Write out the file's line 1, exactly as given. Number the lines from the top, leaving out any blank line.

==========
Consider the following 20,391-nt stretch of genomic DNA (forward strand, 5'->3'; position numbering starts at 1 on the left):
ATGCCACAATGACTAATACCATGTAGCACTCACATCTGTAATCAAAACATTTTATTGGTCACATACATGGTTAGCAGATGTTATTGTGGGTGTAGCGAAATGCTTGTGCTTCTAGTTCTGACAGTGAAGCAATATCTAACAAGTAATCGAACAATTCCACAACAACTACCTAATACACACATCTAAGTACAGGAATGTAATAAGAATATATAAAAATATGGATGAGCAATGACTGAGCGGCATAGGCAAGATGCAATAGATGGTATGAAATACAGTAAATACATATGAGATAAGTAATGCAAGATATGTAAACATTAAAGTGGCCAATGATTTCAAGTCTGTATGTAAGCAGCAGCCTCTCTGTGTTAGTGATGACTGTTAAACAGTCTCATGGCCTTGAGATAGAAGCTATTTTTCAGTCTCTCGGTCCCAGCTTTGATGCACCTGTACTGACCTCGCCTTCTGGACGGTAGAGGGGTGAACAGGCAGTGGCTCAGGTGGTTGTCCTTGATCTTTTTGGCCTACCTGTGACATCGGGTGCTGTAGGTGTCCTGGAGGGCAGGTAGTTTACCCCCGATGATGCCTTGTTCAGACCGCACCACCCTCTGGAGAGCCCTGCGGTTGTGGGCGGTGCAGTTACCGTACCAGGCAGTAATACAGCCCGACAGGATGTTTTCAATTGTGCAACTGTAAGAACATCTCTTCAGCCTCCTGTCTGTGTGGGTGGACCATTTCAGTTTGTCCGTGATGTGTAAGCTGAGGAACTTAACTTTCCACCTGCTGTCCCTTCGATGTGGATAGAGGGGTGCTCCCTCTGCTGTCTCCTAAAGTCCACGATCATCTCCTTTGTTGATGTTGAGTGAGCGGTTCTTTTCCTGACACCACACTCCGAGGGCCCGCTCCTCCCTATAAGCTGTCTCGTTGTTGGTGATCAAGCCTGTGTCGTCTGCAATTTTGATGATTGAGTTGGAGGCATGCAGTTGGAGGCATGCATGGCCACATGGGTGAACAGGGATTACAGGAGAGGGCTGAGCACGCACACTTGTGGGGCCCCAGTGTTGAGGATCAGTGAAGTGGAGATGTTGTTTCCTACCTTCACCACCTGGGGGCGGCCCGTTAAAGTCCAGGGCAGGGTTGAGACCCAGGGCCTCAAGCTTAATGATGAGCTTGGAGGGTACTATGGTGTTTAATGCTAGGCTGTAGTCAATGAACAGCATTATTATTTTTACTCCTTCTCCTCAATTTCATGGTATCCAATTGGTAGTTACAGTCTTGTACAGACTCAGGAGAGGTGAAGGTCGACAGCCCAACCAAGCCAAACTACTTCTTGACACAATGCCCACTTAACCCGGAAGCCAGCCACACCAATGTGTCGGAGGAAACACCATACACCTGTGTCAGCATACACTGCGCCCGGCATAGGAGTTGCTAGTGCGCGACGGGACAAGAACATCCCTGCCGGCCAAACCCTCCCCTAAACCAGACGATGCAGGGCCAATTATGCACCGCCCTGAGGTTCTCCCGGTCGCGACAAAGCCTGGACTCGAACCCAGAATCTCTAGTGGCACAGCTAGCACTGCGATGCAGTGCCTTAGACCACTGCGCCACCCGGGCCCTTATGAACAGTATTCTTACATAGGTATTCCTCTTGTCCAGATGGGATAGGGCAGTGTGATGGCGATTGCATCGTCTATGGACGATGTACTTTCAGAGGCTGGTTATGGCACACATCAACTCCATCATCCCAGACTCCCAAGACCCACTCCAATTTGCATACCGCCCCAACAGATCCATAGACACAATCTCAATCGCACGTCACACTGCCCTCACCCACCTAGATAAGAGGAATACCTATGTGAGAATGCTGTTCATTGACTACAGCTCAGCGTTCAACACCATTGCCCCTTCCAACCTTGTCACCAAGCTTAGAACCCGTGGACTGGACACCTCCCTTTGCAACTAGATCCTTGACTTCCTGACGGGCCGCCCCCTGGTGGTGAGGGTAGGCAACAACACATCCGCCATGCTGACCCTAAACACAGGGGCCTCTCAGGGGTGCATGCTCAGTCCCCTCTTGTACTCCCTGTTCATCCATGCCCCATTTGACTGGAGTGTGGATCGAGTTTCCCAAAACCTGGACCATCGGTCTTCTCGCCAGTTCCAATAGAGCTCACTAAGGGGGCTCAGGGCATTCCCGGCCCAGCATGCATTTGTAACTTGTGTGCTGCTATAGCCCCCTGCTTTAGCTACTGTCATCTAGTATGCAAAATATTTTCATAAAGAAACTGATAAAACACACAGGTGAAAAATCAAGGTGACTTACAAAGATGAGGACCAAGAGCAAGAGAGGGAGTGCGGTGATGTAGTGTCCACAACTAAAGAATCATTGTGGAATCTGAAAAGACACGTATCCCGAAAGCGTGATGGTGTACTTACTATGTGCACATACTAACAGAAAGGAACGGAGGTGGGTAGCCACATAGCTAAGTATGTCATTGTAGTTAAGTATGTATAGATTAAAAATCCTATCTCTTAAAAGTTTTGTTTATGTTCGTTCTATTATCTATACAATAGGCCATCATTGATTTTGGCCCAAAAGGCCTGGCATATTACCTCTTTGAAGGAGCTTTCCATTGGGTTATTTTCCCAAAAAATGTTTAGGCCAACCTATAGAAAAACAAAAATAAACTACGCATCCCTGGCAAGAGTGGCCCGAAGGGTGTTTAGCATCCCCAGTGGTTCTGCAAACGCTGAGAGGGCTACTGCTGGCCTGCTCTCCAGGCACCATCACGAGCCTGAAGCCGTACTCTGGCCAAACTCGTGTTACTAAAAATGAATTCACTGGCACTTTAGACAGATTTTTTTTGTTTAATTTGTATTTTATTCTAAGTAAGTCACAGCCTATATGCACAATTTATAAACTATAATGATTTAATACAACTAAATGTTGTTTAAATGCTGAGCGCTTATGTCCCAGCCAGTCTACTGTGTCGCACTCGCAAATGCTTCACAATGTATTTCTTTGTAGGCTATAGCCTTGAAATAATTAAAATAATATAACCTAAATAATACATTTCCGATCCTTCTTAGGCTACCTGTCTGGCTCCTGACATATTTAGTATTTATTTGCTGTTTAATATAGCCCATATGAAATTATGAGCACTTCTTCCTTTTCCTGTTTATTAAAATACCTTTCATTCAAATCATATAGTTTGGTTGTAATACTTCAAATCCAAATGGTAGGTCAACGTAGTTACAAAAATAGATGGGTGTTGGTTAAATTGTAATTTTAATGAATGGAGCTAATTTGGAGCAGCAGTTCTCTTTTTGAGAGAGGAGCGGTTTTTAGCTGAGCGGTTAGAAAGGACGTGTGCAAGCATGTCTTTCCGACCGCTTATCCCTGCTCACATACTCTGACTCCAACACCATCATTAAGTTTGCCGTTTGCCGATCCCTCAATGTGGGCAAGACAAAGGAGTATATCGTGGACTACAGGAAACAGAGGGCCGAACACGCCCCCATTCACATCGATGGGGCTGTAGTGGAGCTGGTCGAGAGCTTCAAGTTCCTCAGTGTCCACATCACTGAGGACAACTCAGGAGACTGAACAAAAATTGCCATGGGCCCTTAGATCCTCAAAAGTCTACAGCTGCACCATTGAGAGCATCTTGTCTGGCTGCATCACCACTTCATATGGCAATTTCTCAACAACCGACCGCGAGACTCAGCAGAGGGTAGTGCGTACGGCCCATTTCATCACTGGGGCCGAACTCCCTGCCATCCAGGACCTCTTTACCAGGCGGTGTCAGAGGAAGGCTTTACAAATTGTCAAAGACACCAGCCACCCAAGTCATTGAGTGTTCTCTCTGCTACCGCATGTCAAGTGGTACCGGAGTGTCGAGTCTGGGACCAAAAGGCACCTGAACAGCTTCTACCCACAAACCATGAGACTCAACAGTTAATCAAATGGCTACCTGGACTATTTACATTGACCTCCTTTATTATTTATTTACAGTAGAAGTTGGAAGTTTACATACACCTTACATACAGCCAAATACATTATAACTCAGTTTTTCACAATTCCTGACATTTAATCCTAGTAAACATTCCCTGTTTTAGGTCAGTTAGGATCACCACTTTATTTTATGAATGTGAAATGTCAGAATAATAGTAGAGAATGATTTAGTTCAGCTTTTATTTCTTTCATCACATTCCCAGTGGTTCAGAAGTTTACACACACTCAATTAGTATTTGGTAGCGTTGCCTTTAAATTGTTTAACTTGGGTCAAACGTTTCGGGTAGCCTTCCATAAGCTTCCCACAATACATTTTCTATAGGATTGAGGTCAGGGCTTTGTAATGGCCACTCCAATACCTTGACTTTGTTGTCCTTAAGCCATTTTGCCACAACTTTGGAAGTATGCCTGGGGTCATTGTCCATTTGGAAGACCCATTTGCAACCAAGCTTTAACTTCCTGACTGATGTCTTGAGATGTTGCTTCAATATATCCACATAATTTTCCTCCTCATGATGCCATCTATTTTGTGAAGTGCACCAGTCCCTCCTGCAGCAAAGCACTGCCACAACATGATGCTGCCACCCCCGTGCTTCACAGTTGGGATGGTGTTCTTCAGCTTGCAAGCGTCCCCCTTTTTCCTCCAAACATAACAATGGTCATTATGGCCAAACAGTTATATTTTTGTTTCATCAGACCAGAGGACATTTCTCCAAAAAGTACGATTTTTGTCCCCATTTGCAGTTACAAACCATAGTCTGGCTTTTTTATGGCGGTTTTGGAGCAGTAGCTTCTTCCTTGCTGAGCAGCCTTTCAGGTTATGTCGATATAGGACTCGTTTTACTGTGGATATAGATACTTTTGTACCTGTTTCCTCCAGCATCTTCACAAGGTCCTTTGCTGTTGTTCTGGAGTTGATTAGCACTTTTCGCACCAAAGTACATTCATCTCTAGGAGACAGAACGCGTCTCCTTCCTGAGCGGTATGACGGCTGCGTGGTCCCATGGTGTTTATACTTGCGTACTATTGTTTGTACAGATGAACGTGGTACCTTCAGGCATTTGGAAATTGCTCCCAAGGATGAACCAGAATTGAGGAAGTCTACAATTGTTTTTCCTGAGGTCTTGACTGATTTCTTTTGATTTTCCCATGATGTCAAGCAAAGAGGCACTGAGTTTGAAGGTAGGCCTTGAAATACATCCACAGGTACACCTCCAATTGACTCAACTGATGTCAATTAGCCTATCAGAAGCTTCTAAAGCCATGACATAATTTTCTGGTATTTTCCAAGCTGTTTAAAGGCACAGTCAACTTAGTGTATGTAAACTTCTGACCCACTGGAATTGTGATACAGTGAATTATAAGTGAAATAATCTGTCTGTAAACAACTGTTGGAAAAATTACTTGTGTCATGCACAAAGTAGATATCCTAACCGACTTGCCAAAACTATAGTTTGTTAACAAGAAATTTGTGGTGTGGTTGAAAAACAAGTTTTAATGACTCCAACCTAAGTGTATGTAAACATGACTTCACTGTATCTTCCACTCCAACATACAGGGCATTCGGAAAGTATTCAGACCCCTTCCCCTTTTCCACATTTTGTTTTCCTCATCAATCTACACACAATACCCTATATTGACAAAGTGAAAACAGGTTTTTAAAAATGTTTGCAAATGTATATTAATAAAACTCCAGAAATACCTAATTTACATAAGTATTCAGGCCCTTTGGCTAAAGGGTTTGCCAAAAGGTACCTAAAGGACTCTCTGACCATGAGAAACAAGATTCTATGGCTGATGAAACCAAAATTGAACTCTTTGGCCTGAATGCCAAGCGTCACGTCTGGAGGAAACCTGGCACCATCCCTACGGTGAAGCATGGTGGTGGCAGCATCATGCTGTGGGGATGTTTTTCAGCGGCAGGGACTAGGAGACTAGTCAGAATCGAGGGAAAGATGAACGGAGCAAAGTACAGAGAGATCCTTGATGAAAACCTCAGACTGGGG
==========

Consider the following 20,391-nt stretch of genomic DNA (forward strand, 5'->3'; position numbering starts at 1 on the left):